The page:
On Wednesday, Oct. 19, Democratic nominee Hillary Clinton and Republican nominee Donald Trump took to the podium one last time at the University of Nevada, Las Vegas.
Different than the last presidential debate, structured in a town hall style, the third debate was comparable to the first, allowing each candidate a two-minute response. The Supreme Court, abortion, immigration and the economy were of the major topics deliberated.
Two days prior to the second presidential debate, a video was released of Trump and Billy Bush speaking of women in a vulgar manner. The days following shortly after, multiple women came forward to say Trump acted in an inappropriate manner towards them. Trump fired back accusing the Clinton campaign for hiring these women as a set up.
In a question from debate moderator Chris Wallace, Trump was asked if he would accept the result of Clinton as president if he were to lose the election. Trump answered, “I will look at it at the time,” later adding, “I will keep you in suspense.”
The topic of the Supreme Court sparked the controversy of the Second Amendment. Clinton said, “I support the Second Amendment, but I also believe there must be reasonable regulations and comprehensive background checks.”
Trump, who is endorsed by the National Rifle Association, told viewers, “I will appoint justices that feel very strongly about the Second Amendment.”
Trump became passionate over the topic of abortion, attacking Clinton’s stance, saying, “It is terrible that Hillary would allow a baby to be snatched out of the womb on the ninth month of a woman’s pregnancy.”
Clinton’s stance on abortion is pro-choice. Clinton ended her statement by saying, “I will defend Planned Parenthood and Roe v. Wade—and stand up for the rights of women.”
The topic of immigration resulted in a lot of overlapping dialogue. Trump brought to the surface the fact the Clinton had voted for border security in the past.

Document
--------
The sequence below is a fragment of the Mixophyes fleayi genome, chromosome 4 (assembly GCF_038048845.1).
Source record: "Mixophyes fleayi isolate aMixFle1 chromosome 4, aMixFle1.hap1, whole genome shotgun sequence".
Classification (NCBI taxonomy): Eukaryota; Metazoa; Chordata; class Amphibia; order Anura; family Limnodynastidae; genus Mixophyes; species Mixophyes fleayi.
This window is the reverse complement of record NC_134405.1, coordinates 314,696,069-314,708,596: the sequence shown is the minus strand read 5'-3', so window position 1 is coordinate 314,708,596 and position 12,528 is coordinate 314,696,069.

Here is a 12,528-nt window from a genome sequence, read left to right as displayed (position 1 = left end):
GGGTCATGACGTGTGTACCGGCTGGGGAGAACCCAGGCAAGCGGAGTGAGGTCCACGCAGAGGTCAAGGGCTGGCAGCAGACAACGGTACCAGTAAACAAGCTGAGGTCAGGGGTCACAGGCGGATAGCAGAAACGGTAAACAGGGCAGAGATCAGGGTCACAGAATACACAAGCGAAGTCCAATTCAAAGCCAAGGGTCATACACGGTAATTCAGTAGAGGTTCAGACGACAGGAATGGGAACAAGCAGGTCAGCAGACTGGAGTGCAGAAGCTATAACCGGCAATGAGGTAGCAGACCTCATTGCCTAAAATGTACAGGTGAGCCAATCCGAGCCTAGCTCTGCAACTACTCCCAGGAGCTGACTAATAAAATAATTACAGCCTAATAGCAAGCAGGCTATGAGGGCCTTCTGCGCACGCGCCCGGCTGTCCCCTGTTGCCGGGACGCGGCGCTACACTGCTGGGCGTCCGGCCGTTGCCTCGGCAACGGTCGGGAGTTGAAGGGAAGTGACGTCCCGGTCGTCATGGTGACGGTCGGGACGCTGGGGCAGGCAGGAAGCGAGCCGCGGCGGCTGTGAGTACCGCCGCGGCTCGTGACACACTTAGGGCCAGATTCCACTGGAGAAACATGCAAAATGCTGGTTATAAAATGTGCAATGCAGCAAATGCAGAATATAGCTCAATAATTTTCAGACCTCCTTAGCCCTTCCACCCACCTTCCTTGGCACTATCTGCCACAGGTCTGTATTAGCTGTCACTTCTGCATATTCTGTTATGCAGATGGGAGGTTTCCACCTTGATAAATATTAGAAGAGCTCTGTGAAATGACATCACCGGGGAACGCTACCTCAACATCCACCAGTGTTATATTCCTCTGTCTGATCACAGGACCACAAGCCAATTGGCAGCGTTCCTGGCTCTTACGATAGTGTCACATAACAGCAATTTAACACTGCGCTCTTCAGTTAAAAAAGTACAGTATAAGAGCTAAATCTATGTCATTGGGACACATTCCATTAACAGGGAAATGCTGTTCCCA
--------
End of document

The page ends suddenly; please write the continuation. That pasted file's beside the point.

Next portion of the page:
Trump stood true to his word of “building a wall,” affirming that the biggest problem with immigration is drugs. Referring to drug lords as “bad hombres,” Trump’s plan is to eliminate the source of the drugs first, then secure the border.
Clinton highlighted on the fact that it is essential to retract the violent people out first, but stated, “We are a nation of immigrants and a nation of laws; building a wall does not give the idea of who we are as a nation.”
During the topic of the economy, Trump fixated on producing more free trade, bashing former President Bill Clinton, stating, “Our jobs are being sucked out by one of the deals your husband made.”
Clinton’s plan displayed praise to Obama, saying the steps he took over the course of his presidency had assisted in saving the economy. Clinton also added, “One of the best ways to create jobs is by investing in people; we need to invest from the middle out.”
In the closing statements from both candidates, Clinton said, “We need an economy that will work for everyone. I have seen the presidency up close and have made children and families part of my life’s work.”
Trump used his closing statement to inject one last jab at Clinton, saying, “We will make America great again, but it has to start now. We can not take four more years of Obama, and that is what you will get if you vote for Clinton.”
The two nominees concluded the debate without a handshake, unlike the last two. This final presidential debate was the last time Trump and Clinton go head-on before Election Day on Tuesday, Nov. 8.
Taylor Tosheff is a fourth-year student majoring in communication studies with a minor in journalism. She can be reached at TT801606@wcupa.edu.